Vehicles equipped with a 7-speed automatic transmission may develop a rough shifting condition, most commonly going up from first to second gear and going down from third to second or second to first gear. Our technicians tell us this is due to an internal component failure. Mercedes has released updated parts; the transmission will need to be removed and disassembled to complete the necessary repairs.
Car problem reports
Problem with your car? See what our experts say or submit your own.
Most reported 2005 Mercedes-Benz SLK350 problems
High mileage or older vehicles commonly develop leaks from the differential seals and/or cover. Our technicians recommend a complete reseal of the differential unit whenever these leaks are repaired.
The camshaft adjuster solenoid (which is related to the variable valve timing system) may fail or timing chain/balance shaft components may wear, resulting in illumination of the Check Engine Light and various drivability issues. Mercedes-Benz has released a service bulletin outlining specific repair instructions depending on fault codes stored.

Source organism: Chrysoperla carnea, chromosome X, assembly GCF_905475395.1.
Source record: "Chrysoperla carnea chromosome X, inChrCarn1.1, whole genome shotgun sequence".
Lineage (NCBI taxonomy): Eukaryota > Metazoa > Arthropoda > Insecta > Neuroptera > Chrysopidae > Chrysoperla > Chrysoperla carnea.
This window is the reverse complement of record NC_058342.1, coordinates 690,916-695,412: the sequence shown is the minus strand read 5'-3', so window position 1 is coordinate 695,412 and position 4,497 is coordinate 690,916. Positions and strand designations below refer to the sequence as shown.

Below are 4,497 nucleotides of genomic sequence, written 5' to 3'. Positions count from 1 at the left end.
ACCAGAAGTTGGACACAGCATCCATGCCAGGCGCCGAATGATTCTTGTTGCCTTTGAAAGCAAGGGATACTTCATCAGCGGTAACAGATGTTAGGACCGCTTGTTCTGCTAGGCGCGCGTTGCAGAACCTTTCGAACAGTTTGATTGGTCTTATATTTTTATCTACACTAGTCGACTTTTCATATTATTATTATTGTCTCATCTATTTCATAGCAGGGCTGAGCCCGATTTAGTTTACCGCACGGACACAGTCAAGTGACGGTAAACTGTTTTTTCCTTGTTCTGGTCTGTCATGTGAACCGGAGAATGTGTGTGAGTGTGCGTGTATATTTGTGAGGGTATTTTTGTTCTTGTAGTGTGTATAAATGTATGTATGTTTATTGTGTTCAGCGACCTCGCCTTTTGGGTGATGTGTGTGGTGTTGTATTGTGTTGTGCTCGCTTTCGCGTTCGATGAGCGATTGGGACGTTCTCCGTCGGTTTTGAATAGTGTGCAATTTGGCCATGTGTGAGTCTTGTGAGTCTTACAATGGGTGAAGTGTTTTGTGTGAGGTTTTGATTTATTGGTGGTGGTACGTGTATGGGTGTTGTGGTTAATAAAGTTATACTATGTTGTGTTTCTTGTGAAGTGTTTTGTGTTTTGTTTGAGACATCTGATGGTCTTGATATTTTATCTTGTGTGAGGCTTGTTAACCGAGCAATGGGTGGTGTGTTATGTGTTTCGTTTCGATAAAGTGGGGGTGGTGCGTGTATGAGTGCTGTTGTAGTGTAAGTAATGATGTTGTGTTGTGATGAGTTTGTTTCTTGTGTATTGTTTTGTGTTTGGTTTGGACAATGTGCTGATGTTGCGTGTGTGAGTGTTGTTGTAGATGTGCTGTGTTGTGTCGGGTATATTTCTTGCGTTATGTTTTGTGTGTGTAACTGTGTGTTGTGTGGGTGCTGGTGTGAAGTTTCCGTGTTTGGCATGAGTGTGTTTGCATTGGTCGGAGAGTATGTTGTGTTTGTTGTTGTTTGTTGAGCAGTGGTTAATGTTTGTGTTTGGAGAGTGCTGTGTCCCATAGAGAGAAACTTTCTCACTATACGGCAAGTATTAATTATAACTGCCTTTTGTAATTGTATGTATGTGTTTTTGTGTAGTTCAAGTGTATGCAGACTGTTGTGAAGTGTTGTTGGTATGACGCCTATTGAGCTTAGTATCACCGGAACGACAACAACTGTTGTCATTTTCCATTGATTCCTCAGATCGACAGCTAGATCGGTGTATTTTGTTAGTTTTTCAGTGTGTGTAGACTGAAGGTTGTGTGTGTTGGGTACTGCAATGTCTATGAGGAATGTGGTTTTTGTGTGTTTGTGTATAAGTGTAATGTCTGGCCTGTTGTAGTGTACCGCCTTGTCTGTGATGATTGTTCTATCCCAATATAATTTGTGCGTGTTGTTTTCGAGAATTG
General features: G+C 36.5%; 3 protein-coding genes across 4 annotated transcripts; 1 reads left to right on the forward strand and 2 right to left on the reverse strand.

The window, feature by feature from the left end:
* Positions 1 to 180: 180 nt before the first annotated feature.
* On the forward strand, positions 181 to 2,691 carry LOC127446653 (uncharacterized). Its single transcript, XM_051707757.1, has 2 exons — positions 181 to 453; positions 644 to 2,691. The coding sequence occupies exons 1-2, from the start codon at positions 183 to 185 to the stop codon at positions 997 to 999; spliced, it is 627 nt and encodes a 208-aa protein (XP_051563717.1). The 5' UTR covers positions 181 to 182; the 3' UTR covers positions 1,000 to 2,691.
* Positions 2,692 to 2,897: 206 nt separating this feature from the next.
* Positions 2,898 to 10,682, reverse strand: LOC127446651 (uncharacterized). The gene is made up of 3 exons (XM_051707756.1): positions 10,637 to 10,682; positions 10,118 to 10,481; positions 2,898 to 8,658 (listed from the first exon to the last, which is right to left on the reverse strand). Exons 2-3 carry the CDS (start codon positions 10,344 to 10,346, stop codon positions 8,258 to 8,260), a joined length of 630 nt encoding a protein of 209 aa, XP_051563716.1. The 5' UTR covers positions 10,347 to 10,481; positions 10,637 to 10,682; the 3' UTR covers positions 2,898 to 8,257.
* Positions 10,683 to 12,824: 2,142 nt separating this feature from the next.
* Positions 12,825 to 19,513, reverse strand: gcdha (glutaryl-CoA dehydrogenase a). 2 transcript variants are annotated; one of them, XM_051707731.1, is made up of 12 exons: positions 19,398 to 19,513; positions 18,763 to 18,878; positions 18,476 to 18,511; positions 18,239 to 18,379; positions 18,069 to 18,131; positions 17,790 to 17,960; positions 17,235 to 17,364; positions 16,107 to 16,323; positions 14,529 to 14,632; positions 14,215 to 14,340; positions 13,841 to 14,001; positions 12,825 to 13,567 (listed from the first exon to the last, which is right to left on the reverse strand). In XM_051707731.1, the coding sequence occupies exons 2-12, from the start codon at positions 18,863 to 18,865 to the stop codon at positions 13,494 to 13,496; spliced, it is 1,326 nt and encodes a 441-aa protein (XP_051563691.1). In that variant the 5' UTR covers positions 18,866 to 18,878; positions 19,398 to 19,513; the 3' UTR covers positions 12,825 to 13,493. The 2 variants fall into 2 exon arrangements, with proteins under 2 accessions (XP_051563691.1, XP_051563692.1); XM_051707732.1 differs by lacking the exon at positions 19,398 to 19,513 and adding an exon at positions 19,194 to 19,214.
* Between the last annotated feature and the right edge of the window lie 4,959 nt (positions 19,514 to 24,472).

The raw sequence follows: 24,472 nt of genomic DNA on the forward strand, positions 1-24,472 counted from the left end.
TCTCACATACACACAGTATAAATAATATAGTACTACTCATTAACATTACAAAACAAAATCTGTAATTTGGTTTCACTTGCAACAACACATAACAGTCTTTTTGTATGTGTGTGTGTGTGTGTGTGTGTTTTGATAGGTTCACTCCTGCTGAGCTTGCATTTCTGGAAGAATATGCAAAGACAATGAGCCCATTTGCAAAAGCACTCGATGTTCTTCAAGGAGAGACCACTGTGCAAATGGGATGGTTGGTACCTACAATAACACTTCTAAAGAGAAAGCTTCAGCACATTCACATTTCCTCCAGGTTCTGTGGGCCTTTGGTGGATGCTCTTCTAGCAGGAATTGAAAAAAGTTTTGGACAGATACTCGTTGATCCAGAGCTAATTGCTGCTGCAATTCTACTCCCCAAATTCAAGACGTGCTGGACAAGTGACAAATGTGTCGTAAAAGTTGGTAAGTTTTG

A vibration felt through the center floor of the vehicle can be caused by driveshaft flex discs, which crack and shred, causing excessive driveshaft movement. Not repairing these can cause damage to the driveshaft center support bearing, or, in the worst case scenario, damage to the transmission or differential.
The engine may develop a stalling and/or no start condition due to a failed crankshaft position sensor.